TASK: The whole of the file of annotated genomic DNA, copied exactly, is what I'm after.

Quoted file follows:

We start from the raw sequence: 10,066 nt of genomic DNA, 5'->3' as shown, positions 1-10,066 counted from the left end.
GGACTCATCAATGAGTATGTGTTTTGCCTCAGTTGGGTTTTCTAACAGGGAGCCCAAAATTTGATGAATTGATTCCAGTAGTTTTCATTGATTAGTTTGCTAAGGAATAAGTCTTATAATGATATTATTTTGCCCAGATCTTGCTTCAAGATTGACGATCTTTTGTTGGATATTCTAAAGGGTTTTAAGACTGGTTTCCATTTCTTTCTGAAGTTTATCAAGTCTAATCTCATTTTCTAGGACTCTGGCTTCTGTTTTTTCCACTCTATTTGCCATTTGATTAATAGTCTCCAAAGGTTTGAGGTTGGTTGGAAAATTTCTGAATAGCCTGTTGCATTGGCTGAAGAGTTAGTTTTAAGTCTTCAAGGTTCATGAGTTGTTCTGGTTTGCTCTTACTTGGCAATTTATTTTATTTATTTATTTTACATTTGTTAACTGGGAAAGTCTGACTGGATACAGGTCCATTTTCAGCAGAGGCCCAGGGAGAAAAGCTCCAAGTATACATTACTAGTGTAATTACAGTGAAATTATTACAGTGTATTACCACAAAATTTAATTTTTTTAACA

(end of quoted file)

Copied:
We start from the raw sequence: 10,066 nt of genomic DNA, 5'->3' as shown, positions 1-10,066 counted from the left end.
GGACTCATCAATGAGTATGTGTTTTGCCTCAGTTGGGTTTTCTAACAGGGAGCCCAAAATTTGATGAATTGATTCCAGTAGTTTTCATTGATTAGTTTGCTAAGGAATAAGTCTTATAATGATATTATTTTGCCCAGATCTTGCTTCAAGATTGACGATCTTTTGTTGGATATTCTAAAGGGTTTTAAGACTGGTTTCCATTTCTTTCTGAAGTTTATCAAGTCTAATCTCATTTTCTAGGACTCTGGCTTCTGTTTTTTCCACTCTATTTGCCATTTGATTAATAGTCTCCAAAGGTTTGAGGTTGGTTGGAAAATTTCTGAATAGCCTGTTGCATTGGCTGAAGAGTTAGTTTTAAGTCTTCAAGGTTCATGAGTTGTTCTGGTTTGCTCTTACTTGGCAATTTATTTTATTTATTTATTTTACATTTGTTAACTGGGAAAGTCTGACTGGATACAGGTCCATTTTCAGCAGAGGCCCAGGGAGAAAAGCTCCAAGTATACATTACTAGTGTAATTACAGTGAAATTATTACAGTGTATTACCACAAAATTTAATTTTTTTAACA